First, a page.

Kosher-savings Option Proves Mixed Blessing for ultra-Orthodox Parents

Community rabbis are instructing families how to invest money from the Israeli government’s new child-savings plan via neighborhood wall posters. The problem is, the return isn’t that good.

An ultra-Orthodox man reads pashkevilim in the Mea She’arim neighborhood in Jerusalem.
Gil Cohen-Magen

Pashkevilim – the posters plastered on walls and fences in ultra-Orthodox neighborhoods, which typically publicize rabbinical decrees, or moral or halakhic exhortations – have taken an unusual turn into the world of finance in recent weeks.

The posters concern a decision nearly every ultra-Orthodox (or Haredi) family has to make: How to invest the money they and every other Israeli family with children under the age of 18 get from the government under the new child-savings program.

The program, which went into effect this year, gives 50 shekels ($13.50) a month to each child to receive when they reach adulthood, plus a bonus that could increase the savings by up to another 1,000 shekels. That adds up to 10,800 shekels per child, before counting the estimated 4% interest the savings will accrue annually (minus management fees).

The parents can’t touch the savings, but they can choose where to invest it.

For Haredi families, which usually have many more children than other Israelis and usually have much lower incomes, the plan is a welcome gift from the state. But, as with everything else in ultra-Orthodox life, there’s a kosher way to do things.

And so the black-and-white pashkevilim are instructing the faithful what the kosher and glatt kosher options are. “Parents are obligated to choose the halakhic plan,” the posters declare, referring to Jewish religious law.

The “glatt capital” option, just like glatt kosher food, is supervised by both the Badatz rabbinical court and the Jewish Law Committee. Right now, three financial-services providers meet that strict standard: insurance company Harel, and investment houses Meitav Dash and Psagot.

The second, ordinary level of financial kashrut is supervised by the Badatz organization alone and is offered by investment houses Altshuler Shaham, Excellence, Halman Aldubi and Inter-Gamma, as well as the insurers Migdal and Menorah. The pashkevilim also approve investing the savings through any of Israel’s banks, all of which are already approved for doing business with the Haredi world.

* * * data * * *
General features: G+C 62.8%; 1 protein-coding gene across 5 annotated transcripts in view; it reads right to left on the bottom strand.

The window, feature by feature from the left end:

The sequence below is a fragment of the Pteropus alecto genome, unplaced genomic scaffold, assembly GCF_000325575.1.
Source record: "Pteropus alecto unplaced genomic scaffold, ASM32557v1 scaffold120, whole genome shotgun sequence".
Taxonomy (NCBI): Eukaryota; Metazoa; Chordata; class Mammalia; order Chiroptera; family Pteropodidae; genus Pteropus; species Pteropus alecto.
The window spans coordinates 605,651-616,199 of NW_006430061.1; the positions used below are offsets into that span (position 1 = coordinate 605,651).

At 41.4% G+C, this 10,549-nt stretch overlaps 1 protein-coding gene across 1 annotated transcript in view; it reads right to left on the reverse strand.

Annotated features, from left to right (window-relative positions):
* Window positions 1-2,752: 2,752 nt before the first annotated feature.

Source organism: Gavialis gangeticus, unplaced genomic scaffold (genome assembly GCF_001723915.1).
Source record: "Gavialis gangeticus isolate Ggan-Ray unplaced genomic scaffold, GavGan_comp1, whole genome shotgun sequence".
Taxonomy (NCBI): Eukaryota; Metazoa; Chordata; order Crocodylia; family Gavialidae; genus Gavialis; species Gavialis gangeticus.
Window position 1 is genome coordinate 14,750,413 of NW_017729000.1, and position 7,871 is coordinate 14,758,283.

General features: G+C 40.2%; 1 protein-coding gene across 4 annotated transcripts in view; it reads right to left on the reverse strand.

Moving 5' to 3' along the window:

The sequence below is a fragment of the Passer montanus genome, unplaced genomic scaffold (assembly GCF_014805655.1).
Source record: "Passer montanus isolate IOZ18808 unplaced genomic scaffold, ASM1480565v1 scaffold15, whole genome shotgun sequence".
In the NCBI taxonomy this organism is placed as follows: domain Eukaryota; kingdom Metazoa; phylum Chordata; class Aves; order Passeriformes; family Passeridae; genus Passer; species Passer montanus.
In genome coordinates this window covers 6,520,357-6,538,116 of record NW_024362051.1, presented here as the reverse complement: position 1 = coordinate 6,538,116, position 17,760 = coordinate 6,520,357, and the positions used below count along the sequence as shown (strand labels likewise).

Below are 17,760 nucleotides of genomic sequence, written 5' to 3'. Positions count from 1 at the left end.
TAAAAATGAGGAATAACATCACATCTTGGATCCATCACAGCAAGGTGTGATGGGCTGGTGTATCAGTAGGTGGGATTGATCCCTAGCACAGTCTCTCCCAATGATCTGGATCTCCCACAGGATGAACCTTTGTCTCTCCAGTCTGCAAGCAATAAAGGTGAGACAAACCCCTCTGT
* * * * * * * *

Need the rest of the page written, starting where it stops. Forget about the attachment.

In the first month of the program, which is administered by the National Insurance Institute, the government paid out 120 million shekels to some 2.79 million Israeli children.

There are 12 financial-service companies authorized to manage the money for savers. Of those, Altshuler Shaham has been the investor of choice by a wide margin, getting about 54% of the savings. People in the financial-service industry estimate that only 5% of the money goes into kosher savings.

What are the halakhic standards that approved financial firms have to meet? Under Jewish law, it is in principle forbidden for Jews to charge each other interest, even if the other side is willing to pay it. However, granting a heter iska (an exemption contract, which Israeli banks have) redefines the loan as a transaction akin to a business partnership.

In such transactions, half the money the lender gives to the borrower continues to belong to the lender, which is given as a deposit to be returned at the end of a given period of time. All the laws covering deposits apply to this part of the sum. The second half is given as an interest-free loan that the borrower is free to do with as he/she pleases. At the end of the term, the lender gets back his interest-free loan as well as half the profits on the deposit.

The heter iska was first developed in Germany in the 17th century, and rapidly spread to other countries. It is limited to business loans, not consumer lending, although some rabbinical authorities have allowed it.

The investment houses enjoying the Badatz certificate pay 30,000 shekels a year for it. This entitles them to offer kosher investment products, like pension funds and mutual funds. However, the children themselves pay a price for their kosher savings with a lower rate of return.

Although they can invest in futures contracts on stock indices, the halakhic plan invests most of the savings in Israeli government bonds, which are paying very low rates of interest. Worse still, if interest rates rise, bondholders would suffer losses on their principle. These plans don’t invest in non-traded investments, which in recent years have enjoyed higher returns.

These days, most investment houses prefer to put client savings in corporate bonds and stocks. Most portfolios are weighted 90% toward stocks, although most of the programs selected by parents are 50% weighted to equities.